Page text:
Balanced Scorecard – A Strategic Management System. A case study from Taiwan
“If you cannot measure it, you cannot improve it.” (Lord Kelvin)
The Balanced Scorecard, or BSC, is a strategy performance management tool that helps managers to put in balance four main perspectives (the customer’s perspective, the company’s internal perspective, as well as innovation and improvement). Also, it encourages them to focus on complex cause and effect relationships and on developing a systemic aligned strategy.
Basically, through this semi-standard structured report, supported by design methods and automation tools, managers can keep track of the employees’ performance and monitor the consequences of their actions.
How did the concept appear?
In 1992, Robert Kaplan, together with David Norton, came up with this idea in an article named “The Balanced Scorecard – Measures that Drive Performance”, written for Harvard Business Review. The idea began with the principle: you get what you measure.
If you only measure the financial performance, then this is the only aspect to be improved. By going beyond traditional measures of financial performance, the BSC has offered managers the opportunity to better understand how their company is really doing. These non-financial metrics are important as they predict future financial performance rather than simply showing what already had happened. The above mentioned article describes how current actions can be linked with tomorrow’s goals, focusing, as the authors put it, on the place where “the rubber meets the sky”. It enables companies to track their financial results while also monitoring progress in developing the capabilities and acquiring the intangible assets needed for future growth. The scorecard does not replace the financial measures, it completes them.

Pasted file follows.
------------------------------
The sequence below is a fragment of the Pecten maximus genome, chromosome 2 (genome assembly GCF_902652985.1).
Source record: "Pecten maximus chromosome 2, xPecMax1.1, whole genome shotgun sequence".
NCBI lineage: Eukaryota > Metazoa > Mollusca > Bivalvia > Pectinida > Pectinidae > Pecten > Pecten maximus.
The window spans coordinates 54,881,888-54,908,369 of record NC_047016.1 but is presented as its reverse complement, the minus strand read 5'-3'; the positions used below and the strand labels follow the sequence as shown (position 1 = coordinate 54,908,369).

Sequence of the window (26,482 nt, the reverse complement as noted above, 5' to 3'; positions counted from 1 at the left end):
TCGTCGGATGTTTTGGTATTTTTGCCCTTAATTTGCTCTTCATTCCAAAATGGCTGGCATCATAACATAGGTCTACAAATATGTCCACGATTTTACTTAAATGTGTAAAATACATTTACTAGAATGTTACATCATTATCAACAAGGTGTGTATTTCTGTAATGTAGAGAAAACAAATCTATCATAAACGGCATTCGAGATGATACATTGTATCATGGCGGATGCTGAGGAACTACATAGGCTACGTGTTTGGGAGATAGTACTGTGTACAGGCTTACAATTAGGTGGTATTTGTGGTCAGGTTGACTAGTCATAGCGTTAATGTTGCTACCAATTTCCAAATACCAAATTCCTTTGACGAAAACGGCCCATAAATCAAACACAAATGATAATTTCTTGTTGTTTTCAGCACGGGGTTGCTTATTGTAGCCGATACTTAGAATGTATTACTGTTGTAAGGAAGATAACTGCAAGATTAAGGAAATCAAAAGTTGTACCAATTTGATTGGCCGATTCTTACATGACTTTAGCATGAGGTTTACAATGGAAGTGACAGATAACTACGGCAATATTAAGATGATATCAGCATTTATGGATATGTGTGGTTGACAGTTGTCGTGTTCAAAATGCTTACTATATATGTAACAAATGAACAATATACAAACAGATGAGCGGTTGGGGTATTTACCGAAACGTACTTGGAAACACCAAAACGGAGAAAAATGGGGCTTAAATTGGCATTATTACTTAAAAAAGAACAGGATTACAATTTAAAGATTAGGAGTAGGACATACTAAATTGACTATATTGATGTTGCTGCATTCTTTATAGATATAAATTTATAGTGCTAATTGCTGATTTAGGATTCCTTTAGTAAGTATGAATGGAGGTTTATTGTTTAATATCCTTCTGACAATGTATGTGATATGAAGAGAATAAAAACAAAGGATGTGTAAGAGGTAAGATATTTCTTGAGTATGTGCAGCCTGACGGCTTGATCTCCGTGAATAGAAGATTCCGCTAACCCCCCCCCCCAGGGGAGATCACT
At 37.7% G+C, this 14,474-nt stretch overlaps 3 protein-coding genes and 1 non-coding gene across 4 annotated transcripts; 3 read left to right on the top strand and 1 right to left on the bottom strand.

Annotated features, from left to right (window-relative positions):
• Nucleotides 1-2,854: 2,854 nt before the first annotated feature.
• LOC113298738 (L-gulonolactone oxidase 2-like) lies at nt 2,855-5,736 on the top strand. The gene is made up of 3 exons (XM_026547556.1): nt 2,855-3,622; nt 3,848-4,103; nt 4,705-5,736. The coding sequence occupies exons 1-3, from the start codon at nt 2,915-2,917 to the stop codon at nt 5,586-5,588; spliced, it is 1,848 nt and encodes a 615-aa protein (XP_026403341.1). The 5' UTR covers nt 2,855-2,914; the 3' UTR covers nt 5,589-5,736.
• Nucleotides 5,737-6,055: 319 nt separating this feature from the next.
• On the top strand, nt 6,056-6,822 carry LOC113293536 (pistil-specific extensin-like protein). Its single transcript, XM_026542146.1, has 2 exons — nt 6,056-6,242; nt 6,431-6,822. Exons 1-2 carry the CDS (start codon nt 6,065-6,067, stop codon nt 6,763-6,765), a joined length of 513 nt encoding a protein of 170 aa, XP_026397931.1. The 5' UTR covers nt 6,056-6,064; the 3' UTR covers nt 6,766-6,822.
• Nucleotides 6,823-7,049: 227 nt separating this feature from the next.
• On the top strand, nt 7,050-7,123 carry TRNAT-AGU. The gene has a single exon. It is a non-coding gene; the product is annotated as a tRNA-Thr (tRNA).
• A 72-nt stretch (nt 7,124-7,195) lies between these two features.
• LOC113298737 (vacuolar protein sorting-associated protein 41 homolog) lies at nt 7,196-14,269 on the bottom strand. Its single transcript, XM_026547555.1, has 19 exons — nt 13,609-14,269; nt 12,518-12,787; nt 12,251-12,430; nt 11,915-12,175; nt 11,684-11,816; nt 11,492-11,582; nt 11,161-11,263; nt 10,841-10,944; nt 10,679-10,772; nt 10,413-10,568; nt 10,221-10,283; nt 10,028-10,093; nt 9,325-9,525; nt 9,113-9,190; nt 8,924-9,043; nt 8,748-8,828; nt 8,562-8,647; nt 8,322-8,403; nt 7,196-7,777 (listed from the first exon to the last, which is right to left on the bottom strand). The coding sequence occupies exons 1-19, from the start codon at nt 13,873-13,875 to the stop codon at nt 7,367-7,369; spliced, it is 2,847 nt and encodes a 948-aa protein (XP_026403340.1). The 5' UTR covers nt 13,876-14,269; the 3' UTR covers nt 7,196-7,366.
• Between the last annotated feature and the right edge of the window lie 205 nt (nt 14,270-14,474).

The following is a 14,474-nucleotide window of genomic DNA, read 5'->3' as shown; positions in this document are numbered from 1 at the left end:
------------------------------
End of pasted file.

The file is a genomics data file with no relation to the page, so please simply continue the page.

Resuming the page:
However, some literatures have proved that the BSC theory and practice had some limitations, namely five important ones, according to Akkermans and Oorschot: ‘unidirectional causality too simplistic’, ‘does not separate cause and effect in time’, ‘no mechanisms for validation’, ‘insufficient between strategy and operations’ and ‘too internally focused’. In order to address these limitations, they proposed a theory based on system dynamics, which includes “the systems thinking and systems archetype level”. Furthermore, dynamically aligned principles are used in order to diagnose problems and generate solutions for the Balanced Scorecard development. In order to generate these principles and to enhance the BSC long-term effectiveness, dynamic pitfalls and dynamic key success factors need to be set in place:
The dynamic pitfalls of developing BSC:
– The growth driving force is not strong enough;
– There are difficulties in the dynamic strategic alignment;
– There are conflicts regarding the strategic objectives;
– Underinvestment in capacity leads to limits;
– Self-reinforcement feedback loops with time delays leads to an increase in difficulties for resource management;
– BSC’s strategic objectives which formulate the balancing feedback loops with time delays cause oscillation and difficulties in capacity alignment;
– Ignoring the reinforcing feedback loops that cause organizational changes.
The dynamic key success factors:
– Driving the growth engine needs multiple resources allocation and alignment;
– Resource management needs dynamic alignment: investments in capacities and competencies;
– Take into account the dynamic impacts of time delays;
– Use SD to support testing and communicating strategy in order to ease the organizations in experiencing double loop learning from the BSC process.
In order to support these ideas, a study case on the K Hospital from Taiwan was realized. A private medical institution took over this hospital and thus, it became one of the contracted-out public hospital in that area. Its managers attended the “Developing a Learning Hospital Project” (2001-2003) and then invited the authors of “Exploring some dynamically aligned principles of developing a Balanced Scorecard”, formed a consultants team so that they could inquire and review their BSC strategy. Further details regarding the study case and more information about using the dynamic systems with the BSC can be found in the above-mentioned paper, which can also be found among the references.
- Young, S. H. and Tu, C. K (n.d.), Exploring some dynamically aligned principles of developing a Balanced Scorecard
- The Economist (2008), Balanced Scorecard
- Kaplan, R. S. and Norton, D. P. (2007), Using the Balanced Scorecard as a strategic management system, Harvard Business Review